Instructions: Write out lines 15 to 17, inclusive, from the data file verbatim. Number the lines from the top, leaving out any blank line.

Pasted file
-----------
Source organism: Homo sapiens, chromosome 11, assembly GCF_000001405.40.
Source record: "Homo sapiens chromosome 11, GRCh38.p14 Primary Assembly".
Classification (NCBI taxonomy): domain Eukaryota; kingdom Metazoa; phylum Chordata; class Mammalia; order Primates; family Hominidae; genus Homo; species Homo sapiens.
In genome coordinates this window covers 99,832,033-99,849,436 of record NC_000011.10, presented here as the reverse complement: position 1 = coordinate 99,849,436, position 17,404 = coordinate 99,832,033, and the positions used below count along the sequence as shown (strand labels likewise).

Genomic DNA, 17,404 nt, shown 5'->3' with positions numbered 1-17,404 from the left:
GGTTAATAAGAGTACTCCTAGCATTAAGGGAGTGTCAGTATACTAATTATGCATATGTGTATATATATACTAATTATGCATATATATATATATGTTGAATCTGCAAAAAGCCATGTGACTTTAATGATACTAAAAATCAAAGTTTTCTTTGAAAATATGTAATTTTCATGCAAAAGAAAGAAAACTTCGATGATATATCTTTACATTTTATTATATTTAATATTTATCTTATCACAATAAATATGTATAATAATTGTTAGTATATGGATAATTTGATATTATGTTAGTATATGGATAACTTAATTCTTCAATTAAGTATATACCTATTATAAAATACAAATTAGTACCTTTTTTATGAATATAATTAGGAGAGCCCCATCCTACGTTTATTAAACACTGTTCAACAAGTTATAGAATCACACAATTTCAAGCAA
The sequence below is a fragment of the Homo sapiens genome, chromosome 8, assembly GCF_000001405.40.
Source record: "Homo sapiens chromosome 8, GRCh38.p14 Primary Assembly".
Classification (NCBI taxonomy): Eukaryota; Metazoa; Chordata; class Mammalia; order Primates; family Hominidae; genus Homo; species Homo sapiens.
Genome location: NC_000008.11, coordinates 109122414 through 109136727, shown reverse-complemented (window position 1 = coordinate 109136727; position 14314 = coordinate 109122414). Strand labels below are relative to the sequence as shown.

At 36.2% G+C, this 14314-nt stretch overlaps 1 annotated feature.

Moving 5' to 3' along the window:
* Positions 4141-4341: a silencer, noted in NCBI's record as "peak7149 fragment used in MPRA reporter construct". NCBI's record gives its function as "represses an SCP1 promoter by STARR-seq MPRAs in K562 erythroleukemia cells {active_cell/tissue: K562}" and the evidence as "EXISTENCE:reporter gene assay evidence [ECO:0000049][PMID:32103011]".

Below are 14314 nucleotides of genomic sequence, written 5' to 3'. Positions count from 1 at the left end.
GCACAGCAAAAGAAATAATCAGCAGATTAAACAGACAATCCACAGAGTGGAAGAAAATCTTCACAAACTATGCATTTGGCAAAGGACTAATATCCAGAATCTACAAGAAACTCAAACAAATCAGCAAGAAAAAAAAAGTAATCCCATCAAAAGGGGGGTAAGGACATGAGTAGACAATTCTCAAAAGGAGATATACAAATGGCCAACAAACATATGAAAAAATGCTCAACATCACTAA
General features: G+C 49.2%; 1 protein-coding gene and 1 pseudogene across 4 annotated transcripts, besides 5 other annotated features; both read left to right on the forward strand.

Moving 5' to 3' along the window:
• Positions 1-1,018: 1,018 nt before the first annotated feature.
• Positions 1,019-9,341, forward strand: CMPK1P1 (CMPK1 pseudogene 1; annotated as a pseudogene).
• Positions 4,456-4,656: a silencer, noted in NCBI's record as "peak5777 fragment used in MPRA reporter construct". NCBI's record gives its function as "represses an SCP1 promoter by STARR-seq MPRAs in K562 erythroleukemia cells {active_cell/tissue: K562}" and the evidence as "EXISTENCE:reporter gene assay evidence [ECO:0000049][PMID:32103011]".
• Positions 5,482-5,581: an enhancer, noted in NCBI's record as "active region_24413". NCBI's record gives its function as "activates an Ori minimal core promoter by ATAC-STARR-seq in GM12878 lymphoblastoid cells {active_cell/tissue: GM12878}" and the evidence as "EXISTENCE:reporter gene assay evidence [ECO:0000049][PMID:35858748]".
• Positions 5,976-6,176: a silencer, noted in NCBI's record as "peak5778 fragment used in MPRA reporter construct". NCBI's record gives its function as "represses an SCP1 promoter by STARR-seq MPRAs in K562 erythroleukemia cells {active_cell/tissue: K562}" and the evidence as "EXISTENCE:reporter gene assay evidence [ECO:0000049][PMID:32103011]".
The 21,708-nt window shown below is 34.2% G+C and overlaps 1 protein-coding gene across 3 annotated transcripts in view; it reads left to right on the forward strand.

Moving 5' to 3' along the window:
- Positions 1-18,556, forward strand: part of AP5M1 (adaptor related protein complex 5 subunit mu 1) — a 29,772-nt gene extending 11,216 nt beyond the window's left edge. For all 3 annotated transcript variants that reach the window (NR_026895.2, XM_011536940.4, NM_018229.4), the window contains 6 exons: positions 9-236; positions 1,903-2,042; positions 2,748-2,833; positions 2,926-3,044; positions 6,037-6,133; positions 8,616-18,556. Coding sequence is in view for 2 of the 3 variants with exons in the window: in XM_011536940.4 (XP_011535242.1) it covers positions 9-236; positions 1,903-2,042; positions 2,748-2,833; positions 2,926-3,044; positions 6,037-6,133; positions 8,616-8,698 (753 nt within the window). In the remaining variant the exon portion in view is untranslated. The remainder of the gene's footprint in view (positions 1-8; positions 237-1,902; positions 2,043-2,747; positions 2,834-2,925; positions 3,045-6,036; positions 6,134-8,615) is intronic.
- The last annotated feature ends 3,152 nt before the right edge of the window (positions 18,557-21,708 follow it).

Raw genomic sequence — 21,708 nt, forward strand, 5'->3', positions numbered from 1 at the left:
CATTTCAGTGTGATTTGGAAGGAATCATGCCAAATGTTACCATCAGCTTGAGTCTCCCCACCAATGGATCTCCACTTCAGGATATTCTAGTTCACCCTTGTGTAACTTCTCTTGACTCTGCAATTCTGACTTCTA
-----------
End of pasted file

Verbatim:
GCACAGCAAAAGAAATAATCAGCAGATTAAACAGACAATCCACAGAGTGGAAGAAAATCTTCACAAACTATGCATTTGGCAAAGGACTAATATCCAGAATCTACAAGAAACTCAAACAAATCAGCAAGAAAAAAAAAGTAATCCCATCAAAAGGGGGGTAAGGACATGAGTAGACAATTCTCAAAAGGAGATATACAAATGGCCAACAAACATATGAAAAAATGCTCAACATCACTAA
General features: G+C 49.2%; 1 protein-coding gene and 1 pseudogene across 4 annotated transcripts, besides 5 other annotated features; both read left to right on the forward strand.

Moving 5' to 3' along the window: